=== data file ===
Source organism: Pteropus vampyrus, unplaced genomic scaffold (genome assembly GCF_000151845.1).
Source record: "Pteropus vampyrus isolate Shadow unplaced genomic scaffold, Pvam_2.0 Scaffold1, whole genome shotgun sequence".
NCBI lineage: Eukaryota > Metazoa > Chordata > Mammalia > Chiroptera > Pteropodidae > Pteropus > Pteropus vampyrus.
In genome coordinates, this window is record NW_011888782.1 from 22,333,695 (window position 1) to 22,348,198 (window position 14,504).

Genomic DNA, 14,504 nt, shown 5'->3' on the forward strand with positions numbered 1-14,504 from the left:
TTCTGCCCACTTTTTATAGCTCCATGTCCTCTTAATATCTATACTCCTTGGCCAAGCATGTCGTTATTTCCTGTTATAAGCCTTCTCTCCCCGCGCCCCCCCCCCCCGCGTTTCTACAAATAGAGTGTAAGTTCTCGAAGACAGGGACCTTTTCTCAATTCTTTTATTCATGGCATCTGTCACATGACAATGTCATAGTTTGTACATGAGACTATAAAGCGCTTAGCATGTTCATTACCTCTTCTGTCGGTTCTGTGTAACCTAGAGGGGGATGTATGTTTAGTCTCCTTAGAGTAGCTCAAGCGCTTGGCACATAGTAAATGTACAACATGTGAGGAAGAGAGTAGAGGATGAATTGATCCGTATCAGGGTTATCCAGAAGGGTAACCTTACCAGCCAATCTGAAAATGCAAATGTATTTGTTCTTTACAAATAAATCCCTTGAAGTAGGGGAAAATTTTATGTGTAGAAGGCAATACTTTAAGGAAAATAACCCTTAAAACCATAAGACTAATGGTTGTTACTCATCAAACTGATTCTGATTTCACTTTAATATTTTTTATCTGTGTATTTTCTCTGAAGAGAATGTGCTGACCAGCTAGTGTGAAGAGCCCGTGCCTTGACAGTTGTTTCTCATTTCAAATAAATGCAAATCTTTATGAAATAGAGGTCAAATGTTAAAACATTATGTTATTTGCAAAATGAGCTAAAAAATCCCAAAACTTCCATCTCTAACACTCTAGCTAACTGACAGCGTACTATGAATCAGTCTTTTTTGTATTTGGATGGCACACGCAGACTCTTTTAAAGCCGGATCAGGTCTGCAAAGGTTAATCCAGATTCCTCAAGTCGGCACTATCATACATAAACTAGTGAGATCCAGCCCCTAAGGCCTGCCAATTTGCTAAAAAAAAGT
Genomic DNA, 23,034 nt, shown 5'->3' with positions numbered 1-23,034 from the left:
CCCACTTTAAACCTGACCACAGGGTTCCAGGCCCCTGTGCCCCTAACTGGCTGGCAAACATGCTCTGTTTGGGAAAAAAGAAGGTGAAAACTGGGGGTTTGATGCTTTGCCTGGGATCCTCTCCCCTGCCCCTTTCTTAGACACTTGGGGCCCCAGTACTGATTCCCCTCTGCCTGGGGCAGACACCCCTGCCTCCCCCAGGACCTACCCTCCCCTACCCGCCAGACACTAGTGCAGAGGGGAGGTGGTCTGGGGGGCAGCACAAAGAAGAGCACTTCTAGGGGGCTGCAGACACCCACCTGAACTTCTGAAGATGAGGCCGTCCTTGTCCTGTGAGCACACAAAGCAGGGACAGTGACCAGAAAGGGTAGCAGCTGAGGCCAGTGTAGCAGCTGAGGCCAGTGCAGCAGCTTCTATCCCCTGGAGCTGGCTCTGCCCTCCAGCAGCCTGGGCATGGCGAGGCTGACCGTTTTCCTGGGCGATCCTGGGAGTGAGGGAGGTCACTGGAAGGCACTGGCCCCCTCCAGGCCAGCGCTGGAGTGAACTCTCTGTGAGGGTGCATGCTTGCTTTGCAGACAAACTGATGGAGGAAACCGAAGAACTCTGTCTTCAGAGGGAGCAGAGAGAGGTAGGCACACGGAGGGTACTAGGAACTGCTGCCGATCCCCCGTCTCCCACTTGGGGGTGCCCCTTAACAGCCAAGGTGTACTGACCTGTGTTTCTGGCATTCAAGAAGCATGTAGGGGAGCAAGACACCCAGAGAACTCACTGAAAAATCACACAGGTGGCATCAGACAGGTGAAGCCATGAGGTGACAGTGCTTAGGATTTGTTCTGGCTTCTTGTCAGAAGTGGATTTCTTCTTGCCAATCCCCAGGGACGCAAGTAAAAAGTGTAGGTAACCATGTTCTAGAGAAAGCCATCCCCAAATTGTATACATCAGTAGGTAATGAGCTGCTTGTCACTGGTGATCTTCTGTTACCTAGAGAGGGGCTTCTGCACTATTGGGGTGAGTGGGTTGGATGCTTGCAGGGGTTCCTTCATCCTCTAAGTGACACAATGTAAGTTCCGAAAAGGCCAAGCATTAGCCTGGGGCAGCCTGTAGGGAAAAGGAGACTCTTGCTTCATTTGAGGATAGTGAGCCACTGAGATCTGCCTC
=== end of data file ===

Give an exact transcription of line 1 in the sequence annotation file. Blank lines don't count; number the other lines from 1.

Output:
Source organism: Pteropus vampyrus, unplaced genomic scaffold (genome assembly GCF_000151845.1).